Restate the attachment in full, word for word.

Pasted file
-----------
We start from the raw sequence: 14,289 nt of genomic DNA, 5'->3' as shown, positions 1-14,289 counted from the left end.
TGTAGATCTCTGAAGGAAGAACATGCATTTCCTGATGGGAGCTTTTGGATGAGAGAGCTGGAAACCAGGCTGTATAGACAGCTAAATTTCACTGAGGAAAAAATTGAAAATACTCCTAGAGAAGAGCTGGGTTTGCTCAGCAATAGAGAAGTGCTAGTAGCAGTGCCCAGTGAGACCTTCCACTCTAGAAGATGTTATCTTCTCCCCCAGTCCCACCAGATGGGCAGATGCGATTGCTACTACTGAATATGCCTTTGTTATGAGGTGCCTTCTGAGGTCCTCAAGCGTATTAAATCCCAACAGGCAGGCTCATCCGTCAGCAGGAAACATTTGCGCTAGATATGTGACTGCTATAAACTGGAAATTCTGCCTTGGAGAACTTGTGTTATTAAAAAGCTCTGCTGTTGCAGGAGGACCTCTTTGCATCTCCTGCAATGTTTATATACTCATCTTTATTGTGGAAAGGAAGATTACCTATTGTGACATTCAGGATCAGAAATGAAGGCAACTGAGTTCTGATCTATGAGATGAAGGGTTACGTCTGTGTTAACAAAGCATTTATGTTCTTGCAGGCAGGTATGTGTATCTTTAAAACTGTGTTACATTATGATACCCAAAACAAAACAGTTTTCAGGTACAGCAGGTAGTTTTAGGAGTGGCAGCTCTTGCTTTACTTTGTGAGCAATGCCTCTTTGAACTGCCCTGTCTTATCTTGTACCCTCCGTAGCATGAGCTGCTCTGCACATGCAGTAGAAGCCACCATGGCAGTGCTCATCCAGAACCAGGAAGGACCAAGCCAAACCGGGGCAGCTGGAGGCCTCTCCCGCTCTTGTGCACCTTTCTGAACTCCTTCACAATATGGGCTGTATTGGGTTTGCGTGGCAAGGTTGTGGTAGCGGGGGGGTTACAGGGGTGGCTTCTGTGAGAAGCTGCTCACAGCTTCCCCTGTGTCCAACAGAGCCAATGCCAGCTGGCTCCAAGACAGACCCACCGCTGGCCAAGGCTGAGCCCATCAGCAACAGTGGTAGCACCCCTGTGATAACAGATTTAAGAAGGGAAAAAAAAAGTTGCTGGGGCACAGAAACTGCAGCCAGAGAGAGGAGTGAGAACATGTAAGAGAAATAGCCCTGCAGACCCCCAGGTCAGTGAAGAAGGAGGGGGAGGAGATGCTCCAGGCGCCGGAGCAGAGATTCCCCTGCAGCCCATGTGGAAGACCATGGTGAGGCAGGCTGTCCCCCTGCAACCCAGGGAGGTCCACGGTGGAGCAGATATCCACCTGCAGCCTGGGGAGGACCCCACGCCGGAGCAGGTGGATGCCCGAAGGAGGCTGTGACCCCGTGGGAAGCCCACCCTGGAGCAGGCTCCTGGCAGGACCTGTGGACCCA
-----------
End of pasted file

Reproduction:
We start from the raw sequence: 14,289 nt of genomic DNA, 5'->3' as shown, positions 1-14,289 counted from the left end.
TGTAGATCTCTGAAGGAAGAACATGCATTTCCTGATGGGAGCTTTTGGATGAGAGAGCTGGAAACCAGGCTGTATAGACAGCTAAATTTCACTGAGGAAAAAATTGAAAATACTCCTAGAGAAGAGCTGGGTTTGCTCAGCAATAGAGAAGTGCTAGTAGCAGTGCCCAGTGAGACCTTCCACTCTAGAAGATGTTATCTTCTCCCCCAGTCCCACCAGATGGGCAGATGCGATTGCTACTACTGAATATGCCTTTGTTATGAGGTGCCTTCTGAGGTCCTCAAGCGTATTAAATCCCAACAGGCAGGCTCATCCGTCAGCAGGAAACATTTGCGCTAGATATGTGACTGCTATAAACTGGAAATTCTGCCTTGGAGAACTTGTGTTATTAAAAAGCTCTGCTGTTGCAGGAGGACCTCTTTGCATCTCCTGCAATGTTTATATACTCATCTTTATTGTGGAAAGGAAGATTACCTATTGTGACATTCAGGATCAGAAATGAAGGCAACTGAGTTCTGATCTATGAGATGAAGGGTTACGTCTGTGTTAACAAAGCATTTATGTTCTTGCAGGCAGGTATGTGTATCTTTAAAACTGTGTTACATTATGATACCCAAAACAAAACAGTTTTCAGGTACAGCAGGTAGTTTTAGGAGTGGCAGCTCTTGCTTTACTTTGTGAGCAATGCCTCTTTGAACTGCCCTGTCTTATCTTGTACCCTCCGTAGCATGAGCTGCTCTGCACATGCAGTAGAAGCCACCATGGCAGTGCTCATCCAGAACCAGGAAGGACCAAGCCAAACCGGGGCAGCTGGAGGCCTCTCCCGCTCTTGTGCACCTTTCTGAACTCCTTCACAATATGGGCTGTATTGGGTTTGCGTGGCAAGGTTGTGGTAGCGGGGGGGTTACAGGGGTGGCTTCTGTGAGAAGCTGCTCACAGCTTCCCCTGTGTCCAACAGAGCCAATGCCAGCTGGCTCCAAGACAGACCCACCGCTGGCCAAGGCTGAGCCCATCAGCAACAGTGGTAGCACCCCTGTGATAACAGATTTAAGAAGGGAAAAAAAAAGTTGCTGGGGCACAGAAACTGCAGCCAGAGAGAGGAGTGAGAACATGTAAGAGAAATAGCCCTGCAGACCCCCAGGTCAGTGAAGAAGGAGGGGGAGGAGATGCTCCAGGCGCCGGAGCAGAGATTCCCCTGCAGCCCATGTGGAAGACCATGGTGAGGCAGGCTGTCCCCCTGCAACCCAGGGAGGTCCACGGTGGAGCAGATATCCACCTGCAGCCTGGGGAGGACCCCACGCCGGAGCAGGTGGATGCCCGAAGGAGGCTGTGACCCCGTGGGAAGCCCACCCTGGAGCAGGCTCCTGGCAGGACCTGTGGACCCA